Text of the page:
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From Interlochen's archives: Ferde Grofé conducts his own music at Interlochen

1943_IAC_PRINT_LR EDIT - Ferde Grofe conducts NMC HS Band in March for Americans.jpg
Interlochen Center for the Arts
Ferde Grofé conducts the High School Band at Interlochen's National Music Camp in 1943

Composer and conductor Ferde Grofé was a household name when he visited Interlochen in the 1940s.

He was a pianist in the Paul Whiteman Orchestra and served as Whiteman's chief music arranger for over a decade.

Most famously, Grofé orchestrated George Gershwin's "Rhapsody in Blue" for Paul Whiteman's Orchestra.

 George Gershwin's autograph score for Rhapsody in Blue. Note "Piano solo and orchestra score by Ferde Grofé" in upper right
George Gershwin's autograph score for Rhapsody in Blue. Note "Piano solo and orchestra score by Ferde Grofé" in upper right

Gershwin had written the piece for two pianos, and it was Grofé's orchestration that gave "Rhapsody in Blue" its iconic sounds, such as the clarinet trill at the piece's beginning.

In addition to his work with the Paul Whiteman Orchestra, Grofé was an orchestra leader on several popular radio shows, including The Fred Allen Show and Philip Morris Playhouse and Philip Morris Radio Show.

Grofé not only led orchestras and arranged music, but he was also a composer in his own right.

 Ferde Grofé sits at a piano and holds a music score
George Grantham Bain collection at the Library of Congress
Composer Ferde Grofé in an undated photo

His most famous composition is "On the Trail," a movement from the Grand Canyon Suite, written in 1931.

The popularity of this piece cannot be overstated.

None other than Arturo Toscanini and the NBC Symphony recorded "On the Trail" for RCA Victor, and it was used as the theme music for Philip Morris radio and television commercials for decades.

Grofé visited Interlochen's National Music Camp in the summers of 1942 and 1943.

While at Interlochen, he conducted young musicians in the orchestra and band in a variety of repertoire - but he always included his own music on their programs, too.

1943_IAC_PRINT_LR EDIT - Ferde Grofe with wind players.jpg
Interlochen Center for the Arts
Ferde Grofé talks with National Music Camp students in 1943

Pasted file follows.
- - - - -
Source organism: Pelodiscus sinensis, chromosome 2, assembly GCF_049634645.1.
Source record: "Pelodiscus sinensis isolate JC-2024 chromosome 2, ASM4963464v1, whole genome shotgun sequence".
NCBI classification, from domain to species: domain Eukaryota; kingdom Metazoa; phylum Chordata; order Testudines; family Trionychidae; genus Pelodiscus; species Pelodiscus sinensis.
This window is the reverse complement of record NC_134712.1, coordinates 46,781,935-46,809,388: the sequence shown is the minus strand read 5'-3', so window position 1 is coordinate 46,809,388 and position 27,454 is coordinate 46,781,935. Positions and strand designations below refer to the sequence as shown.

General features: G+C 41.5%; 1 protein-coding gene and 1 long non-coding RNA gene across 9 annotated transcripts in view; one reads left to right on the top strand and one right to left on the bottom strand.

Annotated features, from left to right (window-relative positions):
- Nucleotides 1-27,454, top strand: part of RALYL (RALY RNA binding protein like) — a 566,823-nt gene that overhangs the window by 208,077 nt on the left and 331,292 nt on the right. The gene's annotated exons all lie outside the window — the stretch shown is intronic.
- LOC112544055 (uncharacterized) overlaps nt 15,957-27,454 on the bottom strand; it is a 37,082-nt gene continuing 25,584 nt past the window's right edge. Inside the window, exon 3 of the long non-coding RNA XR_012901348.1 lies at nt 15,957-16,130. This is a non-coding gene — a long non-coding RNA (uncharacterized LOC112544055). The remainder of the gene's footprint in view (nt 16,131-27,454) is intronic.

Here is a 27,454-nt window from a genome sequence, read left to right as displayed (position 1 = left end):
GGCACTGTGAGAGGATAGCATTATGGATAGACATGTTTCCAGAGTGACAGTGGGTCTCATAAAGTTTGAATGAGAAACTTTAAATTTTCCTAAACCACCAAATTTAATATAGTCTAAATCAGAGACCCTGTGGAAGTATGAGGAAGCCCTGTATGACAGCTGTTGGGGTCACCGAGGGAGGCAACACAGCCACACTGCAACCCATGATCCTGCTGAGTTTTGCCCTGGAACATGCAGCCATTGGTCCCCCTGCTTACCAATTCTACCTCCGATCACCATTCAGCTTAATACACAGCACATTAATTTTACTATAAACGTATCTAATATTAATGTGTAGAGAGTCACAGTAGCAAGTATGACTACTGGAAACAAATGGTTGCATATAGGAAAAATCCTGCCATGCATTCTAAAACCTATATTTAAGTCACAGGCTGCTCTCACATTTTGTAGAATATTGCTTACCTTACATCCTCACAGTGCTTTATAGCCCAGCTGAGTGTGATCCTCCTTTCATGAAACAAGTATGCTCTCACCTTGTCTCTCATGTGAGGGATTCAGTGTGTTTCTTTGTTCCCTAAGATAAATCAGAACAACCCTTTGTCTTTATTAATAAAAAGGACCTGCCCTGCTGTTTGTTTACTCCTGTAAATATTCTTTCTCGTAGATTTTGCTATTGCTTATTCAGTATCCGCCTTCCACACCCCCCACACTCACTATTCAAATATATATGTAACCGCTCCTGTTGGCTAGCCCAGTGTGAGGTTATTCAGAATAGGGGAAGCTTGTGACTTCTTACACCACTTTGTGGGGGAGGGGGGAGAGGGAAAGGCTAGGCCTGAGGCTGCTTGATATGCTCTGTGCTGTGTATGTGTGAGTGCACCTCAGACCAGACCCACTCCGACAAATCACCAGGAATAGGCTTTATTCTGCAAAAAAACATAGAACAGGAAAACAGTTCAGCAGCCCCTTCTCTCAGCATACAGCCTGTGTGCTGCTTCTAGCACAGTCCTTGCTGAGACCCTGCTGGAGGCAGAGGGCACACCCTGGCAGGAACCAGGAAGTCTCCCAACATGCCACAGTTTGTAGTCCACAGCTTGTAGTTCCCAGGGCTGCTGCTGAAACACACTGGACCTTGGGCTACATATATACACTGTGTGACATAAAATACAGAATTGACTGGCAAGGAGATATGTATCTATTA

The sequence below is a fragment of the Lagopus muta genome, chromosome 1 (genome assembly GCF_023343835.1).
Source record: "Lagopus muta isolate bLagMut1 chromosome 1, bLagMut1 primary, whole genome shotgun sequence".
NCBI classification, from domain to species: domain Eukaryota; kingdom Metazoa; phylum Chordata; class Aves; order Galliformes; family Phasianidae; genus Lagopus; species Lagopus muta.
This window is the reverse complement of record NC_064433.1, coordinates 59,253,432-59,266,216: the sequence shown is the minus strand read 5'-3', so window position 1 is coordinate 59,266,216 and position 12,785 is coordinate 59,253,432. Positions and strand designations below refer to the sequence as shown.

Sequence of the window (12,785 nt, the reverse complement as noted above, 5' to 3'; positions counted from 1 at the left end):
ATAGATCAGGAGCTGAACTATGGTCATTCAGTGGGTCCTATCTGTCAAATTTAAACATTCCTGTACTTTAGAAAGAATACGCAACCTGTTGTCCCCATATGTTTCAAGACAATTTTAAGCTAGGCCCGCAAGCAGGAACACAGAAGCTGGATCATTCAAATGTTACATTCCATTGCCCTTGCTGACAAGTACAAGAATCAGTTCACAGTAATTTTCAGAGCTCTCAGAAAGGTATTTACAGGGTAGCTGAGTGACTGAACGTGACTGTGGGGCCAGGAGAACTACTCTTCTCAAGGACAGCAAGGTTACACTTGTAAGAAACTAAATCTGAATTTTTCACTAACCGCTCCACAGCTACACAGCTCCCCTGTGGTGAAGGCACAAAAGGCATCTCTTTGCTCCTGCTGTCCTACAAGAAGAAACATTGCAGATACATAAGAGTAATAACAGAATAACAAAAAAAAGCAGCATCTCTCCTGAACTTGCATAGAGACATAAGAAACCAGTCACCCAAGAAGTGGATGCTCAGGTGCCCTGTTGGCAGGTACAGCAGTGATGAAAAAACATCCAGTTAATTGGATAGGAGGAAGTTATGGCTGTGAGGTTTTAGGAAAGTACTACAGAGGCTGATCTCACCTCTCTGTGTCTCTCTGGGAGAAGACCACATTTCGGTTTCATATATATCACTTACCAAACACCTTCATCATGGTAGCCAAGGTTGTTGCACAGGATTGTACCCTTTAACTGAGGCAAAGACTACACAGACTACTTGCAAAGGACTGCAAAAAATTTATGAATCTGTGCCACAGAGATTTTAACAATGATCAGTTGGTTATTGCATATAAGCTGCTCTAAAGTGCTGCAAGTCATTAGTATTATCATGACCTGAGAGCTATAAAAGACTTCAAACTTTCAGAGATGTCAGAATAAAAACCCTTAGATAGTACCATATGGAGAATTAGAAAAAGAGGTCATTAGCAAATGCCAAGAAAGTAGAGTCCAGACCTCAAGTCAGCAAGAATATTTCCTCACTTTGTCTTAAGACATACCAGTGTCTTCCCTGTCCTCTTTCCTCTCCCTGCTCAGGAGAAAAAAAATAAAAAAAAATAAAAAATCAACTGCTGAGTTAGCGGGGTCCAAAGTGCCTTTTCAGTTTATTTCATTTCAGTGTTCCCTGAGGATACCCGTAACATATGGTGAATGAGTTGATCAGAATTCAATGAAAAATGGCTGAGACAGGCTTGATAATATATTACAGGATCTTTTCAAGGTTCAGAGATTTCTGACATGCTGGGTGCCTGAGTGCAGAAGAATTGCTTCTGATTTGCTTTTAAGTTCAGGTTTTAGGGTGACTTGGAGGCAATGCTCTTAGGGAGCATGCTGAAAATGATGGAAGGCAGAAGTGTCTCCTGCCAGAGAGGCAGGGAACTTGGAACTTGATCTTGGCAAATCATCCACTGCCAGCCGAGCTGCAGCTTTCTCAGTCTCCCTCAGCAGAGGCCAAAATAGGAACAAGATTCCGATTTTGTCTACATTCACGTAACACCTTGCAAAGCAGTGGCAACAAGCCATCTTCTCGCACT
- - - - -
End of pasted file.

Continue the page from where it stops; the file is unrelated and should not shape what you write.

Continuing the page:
Some of the concerts that Grofé conducted at Interlochen were broadcast on WKAR and preserved on 16-inch transcription disks.

Ferde Grofé conducts the National High School Band in his "On the Trail" (excerpt)
WKAR radio broadcast recorded July 16, 1943

Composer and pianist Percy Grainger was on the National Music Camp's faculty the same summers as Grofé, and their paths crossed in interesting ways.

For example, on July 17, 1943, the High School Orchestra performed Grofé's orchestration of "Rhapsody in Blue," and Percy Grainger was the piano soloist.

Program featuring Percy Grainger as soloist in Ferde Grofé's orchestration of Rhapsody in Blue
National Music Camp program from July 17, 1943

Grofé spent the later part of his career teaching orchestration at the Juilliard School of Music.

He also composed music for films.

His score to 1950's "Rocketship-XM" was the first science fiction film music to use the Theremin. (it was also skewered in a 1990 episode of "Mystery Science Theater 3000.")

Grofé continued to compose until his death in 1972 at the age of 80.

poster for the 1950 film Rocketship-XM

His music remains some of the most famous and recognizable composed in the last century.

"Rhapsody in Blue" is is performed hundreds of times a year by major orchestras all over the world, nearly all of whom use Grofé's orchestration.

"On the Trail" can be heard everywhere from the Disneyland Railroad to the 1983 film "A Christmas Story."

Grofé was honored with a United States postage stamp in 1997.

His stamp was included in a collection of American composers and conductors along with Samuel Barber, Arthur Fiedler and Leopold Stokowski.

1997 United States Postal Service stamp series featuring American composers and conductors

Transcription disks of National Music Camp radio broadcast were recently digitized for preservation thanks to the generous support of the Hamer D. and Phyllis C. Shafer Foundation. Stefan Wiebe remastered the digitized archival recordings.

Eileen Ganter provided additional research support for this article.

Dr. Amanda Sewell is IPR's music director.